Wi-Fi Failing Elsewhere

The other day I brought my personal laptop into work and tried to connect to the wireless system here. I hadn’t done that in a while and I was surprised to find the familiar connection was gone. I found out the old one had been exchanged for a new secured network. I got the password and logged on.

While searching I briefly was able to get a weak signal from the downtown Bremerton free wireless Internet. Our building is outside the coverage area, but it was there for a minute.

CLICK HERE to see a map of Bremerton’s free Wi-Fi coverage area.

I don’t know how Bremerton will measure the success of its system, since it’s designed to be free, but cities elsewhere are having trouble.

Across the United States, many cities are finding their Wi-Fi projects costing more and drawing less interest than expected, leading to worries that a number will fail, resulting in millions of dollars in wasted tax dollars or grants when there had been roads to build and crime to fight.

This comes from an AP story we ran today as Editor’s Choice (which is available in the print edition of the Kitsap Sun). The Lompoc, Calif. system highlighted in the story is different than the one in Bremerton. The city there invested $3 million to offer it to everyone willing to subscribe and got far fewer subscriptions than expected.

But other cities that are implementing systems similar to Bremerton’s are also experiencing trouble, or at least having to lower expectations.

Because systems are just coming online, it’s premature to say how many or which ones will fail under current operating plans, but the early signs are troubling.
“I will be surprised if the majority of these are successful and they do not prove to be drains on taxpayers’ money,” said Michael Balhoff, former telecom equity analyst with Legg Mason Inc. “The government is getting into hotly contested services.”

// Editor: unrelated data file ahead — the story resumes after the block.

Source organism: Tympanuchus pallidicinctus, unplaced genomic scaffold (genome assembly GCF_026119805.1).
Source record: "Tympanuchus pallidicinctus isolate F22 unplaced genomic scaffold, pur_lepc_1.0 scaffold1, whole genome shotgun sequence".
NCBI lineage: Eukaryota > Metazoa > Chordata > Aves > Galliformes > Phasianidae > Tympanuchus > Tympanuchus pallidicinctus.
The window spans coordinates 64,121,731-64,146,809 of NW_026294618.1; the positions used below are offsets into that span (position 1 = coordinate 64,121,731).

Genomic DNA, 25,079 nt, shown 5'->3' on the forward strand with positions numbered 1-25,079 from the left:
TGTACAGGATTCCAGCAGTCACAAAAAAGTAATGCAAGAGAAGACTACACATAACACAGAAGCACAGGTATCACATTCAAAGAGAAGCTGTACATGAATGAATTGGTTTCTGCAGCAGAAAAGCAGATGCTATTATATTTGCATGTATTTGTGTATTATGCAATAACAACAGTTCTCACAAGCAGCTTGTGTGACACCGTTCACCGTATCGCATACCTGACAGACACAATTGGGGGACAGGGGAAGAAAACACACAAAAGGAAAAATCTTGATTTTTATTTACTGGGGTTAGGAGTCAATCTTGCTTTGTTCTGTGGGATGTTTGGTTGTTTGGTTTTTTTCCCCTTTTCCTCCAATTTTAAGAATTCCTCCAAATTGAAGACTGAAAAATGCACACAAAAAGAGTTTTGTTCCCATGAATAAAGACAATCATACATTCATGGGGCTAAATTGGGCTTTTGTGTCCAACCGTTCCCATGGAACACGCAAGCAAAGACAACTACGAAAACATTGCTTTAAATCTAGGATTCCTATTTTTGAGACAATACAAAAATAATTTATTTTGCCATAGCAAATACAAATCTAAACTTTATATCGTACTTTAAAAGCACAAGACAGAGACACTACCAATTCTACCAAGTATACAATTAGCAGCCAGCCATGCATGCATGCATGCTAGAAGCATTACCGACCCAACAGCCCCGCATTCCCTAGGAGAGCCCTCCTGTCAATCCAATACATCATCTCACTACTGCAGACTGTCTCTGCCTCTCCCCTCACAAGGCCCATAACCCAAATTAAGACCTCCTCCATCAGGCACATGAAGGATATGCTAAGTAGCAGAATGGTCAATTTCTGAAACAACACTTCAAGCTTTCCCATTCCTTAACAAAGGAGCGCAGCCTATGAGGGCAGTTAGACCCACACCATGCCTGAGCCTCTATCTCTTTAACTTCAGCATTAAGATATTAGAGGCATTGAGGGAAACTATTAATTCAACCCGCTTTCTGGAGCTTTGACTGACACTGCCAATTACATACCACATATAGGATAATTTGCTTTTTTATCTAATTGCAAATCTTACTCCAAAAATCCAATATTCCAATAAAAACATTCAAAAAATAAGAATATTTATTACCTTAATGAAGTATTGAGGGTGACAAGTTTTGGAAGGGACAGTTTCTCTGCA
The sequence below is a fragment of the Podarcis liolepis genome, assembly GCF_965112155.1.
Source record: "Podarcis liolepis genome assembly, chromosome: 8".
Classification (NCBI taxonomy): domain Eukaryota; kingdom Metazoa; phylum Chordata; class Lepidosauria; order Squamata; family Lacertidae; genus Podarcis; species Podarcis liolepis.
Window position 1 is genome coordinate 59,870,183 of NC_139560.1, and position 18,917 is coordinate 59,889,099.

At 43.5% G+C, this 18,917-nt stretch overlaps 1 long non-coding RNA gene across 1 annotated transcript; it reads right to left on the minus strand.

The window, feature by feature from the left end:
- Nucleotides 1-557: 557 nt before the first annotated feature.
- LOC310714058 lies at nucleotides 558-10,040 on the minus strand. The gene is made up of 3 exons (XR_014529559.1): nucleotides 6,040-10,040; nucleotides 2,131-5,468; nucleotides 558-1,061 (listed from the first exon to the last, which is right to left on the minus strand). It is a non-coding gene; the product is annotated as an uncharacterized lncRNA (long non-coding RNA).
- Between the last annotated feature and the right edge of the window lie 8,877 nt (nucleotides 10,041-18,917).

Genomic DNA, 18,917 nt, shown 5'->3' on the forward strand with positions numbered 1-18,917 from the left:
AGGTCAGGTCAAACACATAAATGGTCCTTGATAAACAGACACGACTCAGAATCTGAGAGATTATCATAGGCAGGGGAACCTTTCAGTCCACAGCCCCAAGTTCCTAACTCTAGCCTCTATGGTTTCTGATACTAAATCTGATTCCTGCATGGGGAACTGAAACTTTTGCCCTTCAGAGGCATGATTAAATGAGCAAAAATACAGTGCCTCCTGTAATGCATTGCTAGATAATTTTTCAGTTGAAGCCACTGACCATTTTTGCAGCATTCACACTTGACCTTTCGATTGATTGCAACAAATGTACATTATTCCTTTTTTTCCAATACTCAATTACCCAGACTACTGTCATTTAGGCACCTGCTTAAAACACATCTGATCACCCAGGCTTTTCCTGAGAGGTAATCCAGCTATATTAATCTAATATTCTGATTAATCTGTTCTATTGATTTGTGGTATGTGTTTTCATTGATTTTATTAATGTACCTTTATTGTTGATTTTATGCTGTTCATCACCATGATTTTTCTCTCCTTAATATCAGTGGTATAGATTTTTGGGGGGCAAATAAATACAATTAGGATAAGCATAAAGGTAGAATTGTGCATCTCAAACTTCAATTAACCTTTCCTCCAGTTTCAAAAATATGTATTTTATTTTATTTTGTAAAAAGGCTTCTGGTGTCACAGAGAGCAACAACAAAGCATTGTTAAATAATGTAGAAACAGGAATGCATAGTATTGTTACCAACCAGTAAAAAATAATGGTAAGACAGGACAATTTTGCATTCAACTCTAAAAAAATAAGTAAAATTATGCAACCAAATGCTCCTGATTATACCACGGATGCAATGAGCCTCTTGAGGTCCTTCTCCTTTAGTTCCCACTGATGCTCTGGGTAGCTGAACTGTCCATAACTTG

7 thoughts on “Wi-Fi Failing Elsewhere

  1. From my experience, the Harborside connection is worthless. I’ve never been able to connect, neither has a co-worker. I don’t try any longer.

  2. This is one of many tax funded projects in Bremerton that cost far more than they are worth. I am sure that Norm Dicks will continue to bring home the federal funds so Bremerton can continue wasting them. There did I say that without calling anyone any nasty names?

  3. Gary Johnson — you said your statement in such a metered fashion. Obviously the PC re-education therapy worked wonders on you. AS THEY SAY, HAVE A NICE DAY. HAPPY THOUGHTS !!

  4. Well James it is a shame that the Wifi area is in in Jan Angel’s district. If it were in Josh Brown’s district I am sure that he knows how to set up a Wifi router himself.

  5. Jacob “Jake” Metcalf — ah the sweet memories of seminal lawsuit. I guess you are talking about Commissioner Brown’s own (dis)ingenious method of keeping down Wi-Fi costs: stealing from his neighbors at the Perry Avenue campaign HQ (wink-wink-nod-not, I mean his bachelor pad). Again, repeating sworn court room testimony has the defense of truth.

  6. It is such a shame that you can only use it for 300 minutes. Kind of silly. If you are going to go through all the effort to implement a free WiFi network, you might as well make it truly free, and not just in the limited sense that it is now.

  7. Is this the kind of free that you have to be standing on your head below the hot spot to get a connection type of free?

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